To meet those lofty targets, IBM must catch up with smaller competitors who saw the potential for small, smart computer equipment and jumped in, leaving a slower IBM behind, industry analysts say.

"In the 1970s, IBM was insensitive to changing markets and it cost them dearly," says Peter Wright of Gartner Group Inc.

"IBM has decided to become the agent of change instead of reacting to it," says Howard Anderson of the Yankee Group, sponsors of the New York seminar on IBM's future.

An example of IBM's new attitude is its Personal Computer, said Wright. Instead of waiting for the home computer market to grow big enough to justify full-scale production of an all-IBM machine, IBM has jumped in with a hybrid--its computer has a display screen from Japan, semiconductor chips from Intel Corp., memory units made in India, software from Microsoft of Bellevue, Wash. It is being sold through Sears, Roebuck and Computerland outlets as well as IBM's new retail product centers.

IBM's traditional base, the mainframe central processing computer, is shrinking in importance as new kinds of customers look to the cheaper, smaller devices.

According to estimates by International Data Corp., mainframe computers will constitute only 36 percent of worldwide shipment in 1985, compared to a 60 percent share in 1980. The most dramatic gains will be by the "minicomputer" products, the desktop computers, word processors and display terminals that will be filling professional offices, homes and plants.

The new hardware IBM is introducing is one part of its answer to a fast-changing market. IBM is also counting on its strength in producing the complex instructions that run computer devices.

This not-so-secret weapon is IBM's "systems network architecture." Introduced in the mid-1970s, SNA consists of electronic specifications for equipment and programmed operating instructions that enable computers and data processing equipment on the same system to talk to one another.

These rules of conversation also provide backup channels for data flow as insurance against the failure of communications links and coding of data to assure privacy and security in transmission.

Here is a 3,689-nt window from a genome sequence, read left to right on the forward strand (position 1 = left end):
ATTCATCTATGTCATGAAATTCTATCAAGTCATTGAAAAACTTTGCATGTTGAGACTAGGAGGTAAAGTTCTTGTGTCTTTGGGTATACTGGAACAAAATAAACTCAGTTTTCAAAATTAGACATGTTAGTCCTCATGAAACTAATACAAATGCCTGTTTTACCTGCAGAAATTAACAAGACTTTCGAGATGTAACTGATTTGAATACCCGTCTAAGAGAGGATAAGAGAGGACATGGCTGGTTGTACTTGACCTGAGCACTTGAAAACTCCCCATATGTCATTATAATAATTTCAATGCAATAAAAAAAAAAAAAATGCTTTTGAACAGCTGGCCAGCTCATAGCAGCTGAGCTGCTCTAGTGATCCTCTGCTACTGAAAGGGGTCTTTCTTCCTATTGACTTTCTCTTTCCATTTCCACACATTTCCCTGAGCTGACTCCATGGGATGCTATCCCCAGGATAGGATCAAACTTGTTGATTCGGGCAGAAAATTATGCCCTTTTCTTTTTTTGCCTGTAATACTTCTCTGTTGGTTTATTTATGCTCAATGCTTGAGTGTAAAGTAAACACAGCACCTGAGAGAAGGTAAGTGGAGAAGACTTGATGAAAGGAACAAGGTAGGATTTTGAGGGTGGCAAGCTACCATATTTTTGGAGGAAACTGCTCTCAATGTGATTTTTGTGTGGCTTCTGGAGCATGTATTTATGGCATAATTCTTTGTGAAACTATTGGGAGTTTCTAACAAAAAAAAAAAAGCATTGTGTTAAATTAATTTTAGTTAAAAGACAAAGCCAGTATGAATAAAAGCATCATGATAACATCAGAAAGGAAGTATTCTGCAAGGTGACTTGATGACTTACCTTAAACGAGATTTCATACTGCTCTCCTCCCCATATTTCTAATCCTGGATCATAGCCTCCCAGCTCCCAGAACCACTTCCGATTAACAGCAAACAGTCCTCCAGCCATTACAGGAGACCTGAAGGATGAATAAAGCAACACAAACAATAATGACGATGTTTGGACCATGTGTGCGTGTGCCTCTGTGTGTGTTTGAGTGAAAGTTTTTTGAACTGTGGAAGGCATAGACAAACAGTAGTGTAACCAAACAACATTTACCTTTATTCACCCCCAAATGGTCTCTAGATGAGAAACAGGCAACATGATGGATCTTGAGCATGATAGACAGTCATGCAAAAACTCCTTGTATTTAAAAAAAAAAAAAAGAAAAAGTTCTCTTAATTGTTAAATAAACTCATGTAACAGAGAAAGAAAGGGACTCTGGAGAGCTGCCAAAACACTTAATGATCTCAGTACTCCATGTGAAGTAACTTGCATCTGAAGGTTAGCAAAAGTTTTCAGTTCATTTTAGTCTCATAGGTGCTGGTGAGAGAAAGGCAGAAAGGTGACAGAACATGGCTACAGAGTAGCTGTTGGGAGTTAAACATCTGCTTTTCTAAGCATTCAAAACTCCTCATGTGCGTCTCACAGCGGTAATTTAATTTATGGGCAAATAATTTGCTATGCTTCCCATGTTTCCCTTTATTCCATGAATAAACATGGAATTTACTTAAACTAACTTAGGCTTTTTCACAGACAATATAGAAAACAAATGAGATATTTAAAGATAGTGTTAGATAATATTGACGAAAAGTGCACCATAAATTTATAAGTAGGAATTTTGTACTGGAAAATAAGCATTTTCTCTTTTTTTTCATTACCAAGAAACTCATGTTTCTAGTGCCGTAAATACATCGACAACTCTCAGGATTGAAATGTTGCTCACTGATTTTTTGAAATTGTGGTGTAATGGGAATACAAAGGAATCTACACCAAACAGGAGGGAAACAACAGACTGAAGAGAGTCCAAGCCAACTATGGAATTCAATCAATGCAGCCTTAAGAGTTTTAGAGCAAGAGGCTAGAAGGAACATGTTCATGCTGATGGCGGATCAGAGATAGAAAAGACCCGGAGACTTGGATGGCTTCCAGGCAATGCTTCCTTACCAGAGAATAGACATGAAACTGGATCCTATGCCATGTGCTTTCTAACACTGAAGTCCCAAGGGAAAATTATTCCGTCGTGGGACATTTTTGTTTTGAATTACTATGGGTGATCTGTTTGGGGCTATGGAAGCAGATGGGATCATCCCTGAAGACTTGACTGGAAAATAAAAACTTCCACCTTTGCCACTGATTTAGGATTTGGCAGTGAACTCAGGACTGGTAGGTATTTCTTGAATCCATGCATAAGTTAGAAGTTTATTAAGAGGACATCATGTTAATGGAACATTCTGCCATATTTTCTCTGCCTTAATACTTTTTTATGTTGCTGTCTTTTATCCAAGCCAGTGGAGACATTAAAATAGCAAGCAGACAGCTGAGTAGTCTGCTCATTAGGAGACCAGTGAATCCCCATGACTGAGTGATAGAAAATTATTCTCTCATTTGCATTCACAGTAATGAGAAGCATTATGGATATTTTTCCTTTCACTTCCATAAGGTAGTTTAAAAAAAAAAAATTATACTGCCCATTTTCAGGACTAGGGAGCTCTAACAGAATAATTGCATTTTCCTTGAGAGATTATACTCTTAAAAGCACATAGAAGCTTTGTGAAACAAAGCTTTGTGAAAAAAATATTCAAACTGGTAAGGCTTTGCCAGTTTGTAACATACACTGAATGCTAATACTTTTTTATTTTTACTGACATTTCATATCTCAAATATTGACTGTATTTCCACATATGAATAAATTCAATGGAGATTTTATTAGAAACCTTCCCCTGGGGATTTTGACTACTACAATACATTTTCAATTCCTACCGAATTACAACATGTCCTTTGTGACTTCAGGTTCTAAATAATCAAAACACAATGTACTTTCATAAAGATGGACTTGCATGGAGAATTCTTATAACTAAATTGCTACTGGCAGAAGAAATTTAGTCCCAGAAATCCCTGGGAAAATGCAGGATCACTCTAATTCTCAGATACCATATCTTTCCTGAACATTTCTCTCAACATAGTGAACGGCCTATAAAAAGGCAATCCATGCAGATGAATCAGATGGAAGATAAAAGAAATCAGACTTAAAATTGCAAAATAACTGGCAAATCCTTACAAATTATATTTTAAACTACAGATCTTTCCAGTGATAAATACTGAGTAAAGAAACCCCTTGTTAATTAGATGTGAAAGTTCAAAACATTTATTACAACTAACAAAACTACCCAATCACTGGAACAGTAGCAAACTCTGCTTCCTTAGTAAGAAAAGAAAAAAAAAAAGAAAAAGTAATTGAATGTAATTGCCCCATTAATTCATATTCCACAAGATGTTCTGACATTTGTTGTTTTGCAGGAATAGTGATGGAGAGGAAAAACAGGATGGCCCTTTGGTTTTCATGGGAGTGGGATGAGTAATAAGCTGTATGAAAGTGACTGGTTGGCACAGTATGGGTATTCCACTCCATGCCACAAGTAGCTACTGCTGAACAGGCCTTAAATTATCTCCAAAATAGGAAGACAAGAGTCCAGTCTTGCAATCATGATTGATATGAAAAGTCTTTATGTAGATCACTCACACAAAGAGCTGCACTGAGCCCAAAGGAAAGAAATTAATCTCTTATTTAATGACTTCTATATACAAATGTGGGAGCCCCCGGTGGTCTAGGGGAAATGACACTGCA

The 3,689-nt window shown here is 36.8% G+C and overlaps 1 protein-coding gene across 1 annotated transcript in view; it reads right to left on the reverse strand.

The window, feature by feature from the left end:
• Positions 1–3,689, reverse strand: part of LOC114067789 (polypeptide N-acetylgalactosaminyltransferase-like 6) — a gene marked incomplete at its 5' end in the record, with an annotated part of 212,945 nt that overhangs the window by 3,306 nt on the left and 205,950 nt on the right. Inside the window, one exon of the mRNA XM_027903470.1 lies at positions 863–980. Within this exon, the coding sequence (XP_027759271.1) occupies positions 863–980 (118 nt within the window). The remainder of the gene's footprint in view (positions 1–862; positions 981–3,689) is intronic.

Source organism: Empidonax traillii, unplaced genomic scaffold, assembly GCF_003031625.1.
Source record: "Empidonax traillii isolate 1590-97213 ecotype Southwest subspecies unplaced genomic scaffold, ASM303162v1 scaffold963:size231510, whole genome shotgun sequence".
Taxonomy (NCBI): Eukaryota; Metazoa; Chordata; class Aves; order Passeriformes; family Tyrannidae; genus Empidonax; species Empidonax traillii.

Data communications is a weak link for IBM, says Anderson, despite the company's investment in a joint domestic satellite venture with Comsat General Corp. and Aetna Life and Casualty Corp.

"IBM must be prepared to move into communications," says Anderson of the Yankee Group, or see others gain crucial strategic positions. IBM probably has about one-third of the business in such spread-out computer networks, he says, much less than its 60 to 70 percent share of centralized computer systems.

Says IBM's Rodgers, "Today, it's hard to distinguish the difference between data processing and communications. In the 1980s, voice, text, data and image are all coming together" as part of the computer information stream. "The ability to transmit this information at very high speed . . . and at a reasonable cost is very, very key," he said.

But IBM is not alone in seeing the importance of the communications link between computers.

AT&T is preparing a new version of its own communications system for computers and plans to make it the first major product marketed by "Baby Bell," the new high-technology firm to be split off from the Bell System under the Justice Department's divestiture plan for the giant telephone monopoly.

For AT&T, IBM and the other competitors who would control the communications link, software--the painstaking instructions that direct computer operations and applications--is a critical factor.

The software competition will be played in IBM's backyard, says Anderson. Its ability to set technical and performance standards for most of the industry is a great advantage.

Not all in the industry agree that it's position is so solid. George M. Perry, vice president of Investors Diversified Services of Minneapolis, says IBM is too expensive for many in industry.

In any case, there is no question where IBM is headed. "We may be at the midpoint of where hardware technology is going to take us," says Rodgers. But software is in its infancy. "The manufacturer who can offer the greatest variety of those software packages . . . will maintain the leadership role," said Rodgers